Ads by Muslim Ad Network
Ads by Muslim Ad Network

OnIslam.net

Peace and Justice in Islam: (Episode 1 - Part 2/2)

(4 votes, average 5.00 out of 5)
Toward a Better World for All
Dr Jamal Badawi 2
Dr. Jamal Badawi
Dr. Jamal Badawi

The fifth point is that the Quran also says that when people greet each other in Paradise, their greeting is the greeting of peace. The Quran puts it this way “Their mutual greeting among themselves is a greeting of peace.”

Now, in this sense then we can see that peace is not only just an abstract concept. It’s not only inherent in the very term “Islam” but in many of those theological terms. May we add to this that it is well-known that there’s only one greeting that is known and used by hundreds of millions of Muslims all over the world irrespective of their linguistic background.

In fact that greeting became incorporated in the variety of languages spoken by Muslims. It is the key to the heart of a Muslim, whether you are coming from Africa, from Asia, from Europe, from America, you name it. Just tell a Muslim “Assalamu `alaikum”, meaning (peace be with you), or the more complete one “Assalamu `alaikum” (peace be with you), regardless of background they will know what you are talking about.

It is the most common greeting in the world. It is a greeting also that has good meaning. I tell my friends in Europe and North America I have no problem if somebody says hi or hello, I don’t know what it means, but there is one thing I know for sure that has a beautiful meaning, that mutual greeting “Assalamu`alaikum”  (peace be with you).

You know something, on my phone at home I have a recorded message of course as many people would have, and the recorded message begins with “Assalamu`alaikum Warahmatullahi Wabarakatuh” (May the peace and blessings and mercy of God be with you). Even if I’m at home and able to pick the phone, the first thing I say irrespective of who is speaking, I say “Assalamu`alaikum Warahmatullah” or “Assalamu`alaikum” and that arouses some interest and curiosity among people, especially those who are not Muslims.

Many of them say “What, what did you say?”

I say “I said Assalamu`alaikum which means peace be with you, and that’s the Muslim greeting”. You know, many times I hear people say “Oh, that’s nice”. This is a natural innate inclination among all human beings to pursue the peace. When the greeting here is a greeting of peace, it really touches the heart, and in my humble understanding, much more than hi and hello. It’s really much more beautiful. All of this are part of the argument again that peace is at the core of Islam. That’s the second level.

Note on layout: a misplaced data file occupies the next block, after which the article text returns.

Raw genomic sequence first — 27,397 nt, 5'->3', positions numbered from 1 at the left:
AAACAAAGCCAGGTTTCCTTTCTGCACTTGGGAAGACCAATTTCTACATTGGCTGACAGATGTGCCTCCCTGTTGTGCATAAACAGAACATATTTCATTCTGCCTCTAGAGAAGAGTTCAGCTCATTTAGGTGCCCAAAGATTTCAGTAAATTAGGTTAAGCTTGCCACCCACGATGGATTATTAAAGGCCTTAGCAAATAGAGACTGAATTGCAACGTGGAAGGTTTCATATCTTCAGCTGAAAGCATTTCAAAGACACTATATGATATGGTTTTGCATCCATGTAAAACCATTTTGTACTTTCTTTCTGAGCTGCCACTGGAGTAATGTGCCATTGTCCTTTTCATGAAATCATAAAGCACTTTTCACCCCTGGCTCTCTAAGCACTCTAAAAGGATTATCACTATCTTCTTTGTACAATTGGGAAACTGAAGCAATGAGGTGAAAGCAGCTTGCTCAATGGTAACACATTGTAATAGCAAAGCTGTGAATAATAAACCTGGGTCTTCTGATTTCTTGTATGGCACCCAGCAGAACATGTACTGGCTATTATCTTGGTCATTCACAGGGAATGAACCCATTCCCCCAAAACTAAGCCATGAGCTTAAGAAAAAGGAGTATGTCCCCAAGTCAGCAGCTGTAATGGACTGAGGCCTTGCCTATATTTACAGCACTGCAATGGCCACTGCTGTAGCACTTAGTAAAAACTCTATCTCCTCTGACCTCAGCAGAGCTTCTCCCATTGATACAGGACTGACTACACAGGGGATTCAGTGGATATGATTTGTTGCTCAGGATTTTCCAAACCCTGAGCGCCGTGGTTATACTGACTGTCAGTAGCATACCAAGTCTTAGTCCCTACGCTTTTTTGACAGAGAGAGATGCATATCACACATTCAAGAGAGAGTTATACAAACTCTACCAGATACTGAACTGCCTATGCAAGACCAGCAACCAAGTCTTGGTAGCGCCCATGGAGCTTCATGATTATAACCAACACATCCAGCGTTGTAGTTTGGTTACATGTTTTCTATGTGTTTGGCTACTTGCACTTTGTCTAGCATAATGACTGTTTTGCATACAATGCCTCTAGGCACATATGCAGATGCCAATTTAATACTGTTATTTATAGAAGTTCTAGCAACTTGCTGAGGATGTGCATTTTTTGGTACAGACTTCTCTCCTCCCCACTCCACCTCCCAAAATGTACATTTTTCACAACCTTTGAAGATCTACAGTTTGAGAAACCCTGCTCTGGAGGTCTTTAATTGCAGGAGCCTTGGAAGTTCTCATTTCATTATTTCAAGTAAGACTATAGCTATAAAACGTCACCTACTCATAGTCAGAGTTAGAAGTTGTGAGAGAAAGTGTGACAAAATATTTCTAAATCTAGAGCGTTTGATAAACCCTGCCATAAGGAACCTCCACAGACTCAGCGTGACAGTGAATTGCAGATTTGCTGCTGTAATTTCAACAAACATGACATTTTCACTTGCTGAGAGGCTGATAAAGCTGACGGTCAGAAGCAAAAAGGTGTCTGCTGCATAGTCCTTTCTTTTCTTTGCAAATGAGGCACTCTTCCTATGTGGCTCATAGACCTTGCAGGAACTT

The Supreme Objectives of Islamic law

Islam is about safeguarding faith, which means again peace, and people are entitled to believe in what they want to believe in

But you can take it also to a third level even; just the term peace itself and its derivatives. That if we examine what is called the supreme objectives of Shari`ah or Islamic law, even though the word Islamic Law and Shari`ah may not be exactly equal, we will not get into these details. But the five major objectives of Islam you might say, the supreme objectives, as derived by the scholars from reading the Quran and the teachings of the Prophet Muhammad (peace be upon him) are five. Some say that you could even add one to them like justice.

In that order, Islam is about safeguarding faith, which means again peace, and people are entitled to believe in what they want to believe in, to worship and practice what appeals to their heart and mind. It doesn’t matter whether they agree with you or not, they are entitled to that, they are entitled to equal protection for their right to believe and their right to worship the way they want. That could be a whole topic by itself but I’m just stopping at that. Number 1.

Secondly or the second supreme objective, is to safeguard life, the sanctity of human life. That again is connected with peace. Because it means that a person is entitled to live in peace with others, and if you are not aggressing against others you are entitled to have the tranquility and peace and to use your right to exist.

The third, is to safeguard the mind, both positively in the sense of encouraging reading, studying, researching and experimentation. And from the negative standpoint by prohibiting for example the toxics or anything that destroys or damages that beautiful gift from God. That again is connected with peace. How could I be at peace without, or how could I achieve that peace intellectually without, being free to research and to benefit myself and humanity at large.

The fourth is to safeguard and protect the family or in general owner, owner of all people. In fact, this is also another implication of peace.